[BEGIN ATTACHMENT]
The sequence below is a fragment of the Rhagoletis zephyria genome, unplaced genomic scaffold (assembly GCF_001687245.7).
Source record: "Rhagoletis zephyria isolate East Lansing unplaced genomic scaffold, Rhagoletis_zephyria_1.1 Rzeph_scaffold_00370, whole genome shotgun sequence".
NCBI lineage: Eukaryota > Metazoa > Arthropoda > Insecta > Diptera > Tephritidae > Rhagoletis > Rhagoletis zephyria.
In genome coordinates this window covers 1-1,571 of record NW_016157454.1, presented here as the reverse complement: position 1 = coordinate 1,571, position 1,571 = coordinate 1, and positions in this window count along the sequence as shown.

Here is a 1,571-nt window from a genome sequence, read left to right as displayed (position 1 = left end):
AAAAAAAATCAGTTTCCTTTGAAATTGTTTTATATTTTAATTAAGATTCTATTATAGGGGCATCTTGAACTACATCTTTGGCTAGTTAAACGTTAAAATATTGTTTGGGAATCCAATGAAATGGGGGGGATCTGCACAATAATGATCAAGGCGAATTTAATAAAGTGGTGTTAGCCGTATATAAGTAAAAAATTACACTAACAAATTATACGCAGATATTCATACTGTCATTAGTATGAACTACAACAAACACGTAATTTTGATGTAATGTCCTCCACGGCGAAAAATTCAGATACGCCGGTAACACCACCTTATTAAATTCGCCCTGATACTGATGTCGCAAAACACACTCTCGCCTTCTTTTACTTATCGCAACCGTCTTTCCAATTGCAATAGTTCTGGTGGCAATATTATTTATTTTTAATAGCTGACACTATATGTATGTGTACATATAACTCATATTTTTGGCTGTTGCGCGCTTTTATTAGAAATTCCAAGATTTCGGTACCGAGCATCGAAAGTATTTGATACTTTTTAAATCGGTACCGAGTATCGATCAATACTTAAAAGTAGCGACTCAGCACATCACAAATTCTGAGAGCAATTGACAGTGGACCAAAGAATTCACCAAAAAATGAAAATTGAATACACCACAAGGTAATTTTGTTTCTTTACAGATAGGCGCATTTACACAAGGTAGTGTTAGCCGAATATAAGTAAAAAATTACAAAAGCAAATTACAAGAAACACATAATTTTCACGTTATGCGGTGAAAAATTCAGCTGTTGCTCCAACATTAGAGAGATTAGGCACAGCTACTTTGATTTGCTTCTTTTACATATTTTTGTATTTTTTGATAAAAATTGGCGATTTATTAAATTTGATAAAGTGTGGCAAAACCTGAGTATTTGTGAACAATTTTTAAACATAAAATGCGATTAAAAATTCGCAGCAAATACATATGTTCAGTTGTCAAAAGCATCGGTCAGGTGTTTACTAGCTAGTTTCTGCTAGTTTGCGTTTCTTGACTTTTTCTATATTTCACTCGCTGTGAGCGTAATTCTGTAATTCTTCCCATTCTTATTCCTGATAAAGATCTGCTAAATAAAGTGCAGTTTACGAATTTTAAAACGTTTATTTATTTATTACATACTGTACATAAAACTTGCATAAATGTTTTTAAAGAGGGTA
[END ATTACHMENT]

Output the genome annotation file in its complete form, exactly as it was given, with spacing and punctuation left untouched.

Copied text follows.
The sequence below is a fragment of the Rhagoletis zephyria genome, unplaced genomic scaffold (assembly GCF_001687245.7).
Source record: "Rhagoletis zephyria isolate East Lansing unplaced genomic scaffold, Rhagoletis_zephyria_1.1 Rzeph_scaffold_00370, whole genome shotgun sequence".
NCBI lineage: Eukaryota > Metazoa > Arthropoda > Insecta > Diptera > Tephritidae > Rhagoletis > Rhagoletis zephyria.
In genome coordinates this window covers 1-1,571 of record NW_016157454.1, presented here as the reverse complement: position 1 = coordinate 1,571, position 1,571 = coordinate 1, and positions in this window count along the sequence as shown.

Here is a 1,571-nt window from a genome sequence, read left to right as displayed (position 1 = left end):
AAAAAAAATCAGTTTCCTTTGAAATTGTTTTATATTTTAATTAAGATTCTATTATAGGGGCATCTTGAACTACATCTTTGGCTAGTTAAACGTTAAAATATTGTTTGGGAATCCAATGAAATGGGGGGGATCTGCACAATAATGATCAAGGCGAATTTAATAAAGTGGTGTTAGCCGTATATAAGTAAAAAATTACACTAACAAATTATACGCAGATATTCATACTGTCATTAGTATGAACTACAACAAACACGTAATTTTGATGTAATGTCCTCCACGGCGAAAAATTCAGATACGCCGGTAACACCACCTTATTAAATTCGCCCTGATACTGATGTCGCAAAACACACTCTCGCCTTCTTTTACTTATCGCAACCGTCTTTCCAATTGCAATAGTTCTGGTGGCAATATTATTTATTTTTAATAGCTGACACTATATGTATGTGTACATATAACTCATATTTTTGGCTGTTGCGCGCTTTTATTAGAAATTCCAAGATTTCGGTACCGAGCATCGAAAGTATTTGATACTTTTTAAATCGGTACCGAGTATCGATCAATACTTAAAAGTAGCGACTCAGCACATCACAAATTCTGAGAGCAATTGACAGTGGACCAAAGAATTCACCAAAAAATGAAAATTGAATACACCACAAGGTAATTTTGTTTCTTTACAGATAGGCGCATTTACACAAGGTAGTGTTAGCCGAATATAAGTAAAAAATTACAAAAGCAAATTACAAGAAACACATAATTTTCACGTTATGCGGTGAAAAATTCAGCTGTTGCTCCAACATTAGAGAGATTAGGCACAGCTACTTTGATTTGCTTCTTTTACATATTTTTGTATTTTTTGATAAAAATTGGCGATTTATTAAATTTGATAAAGTGTGGCAAAACCTGAGTATTTGTGAACAATTTTTAAACATAAAATGCGATTAAAAATTCGCAGCAAATACATATGTTCAGTTGTCAAAAGCATCGGTCAGGTGTTTACTAGCTAGTTTCTGCTAGTTTGCGTTTCTTGACTTTTTCTATATTTCACTCGCTGTGAGCGTAATTCTGTAATTCTTCCCATTCTTATTCCTGATAAAGATCTGCTAAATAAAGTGCAGTTTACGAATTTTAAAACGTTTATTTATTTATTACATACTGTACATAAAACTTGCATAAATGTTTTTAAAGAGGGTA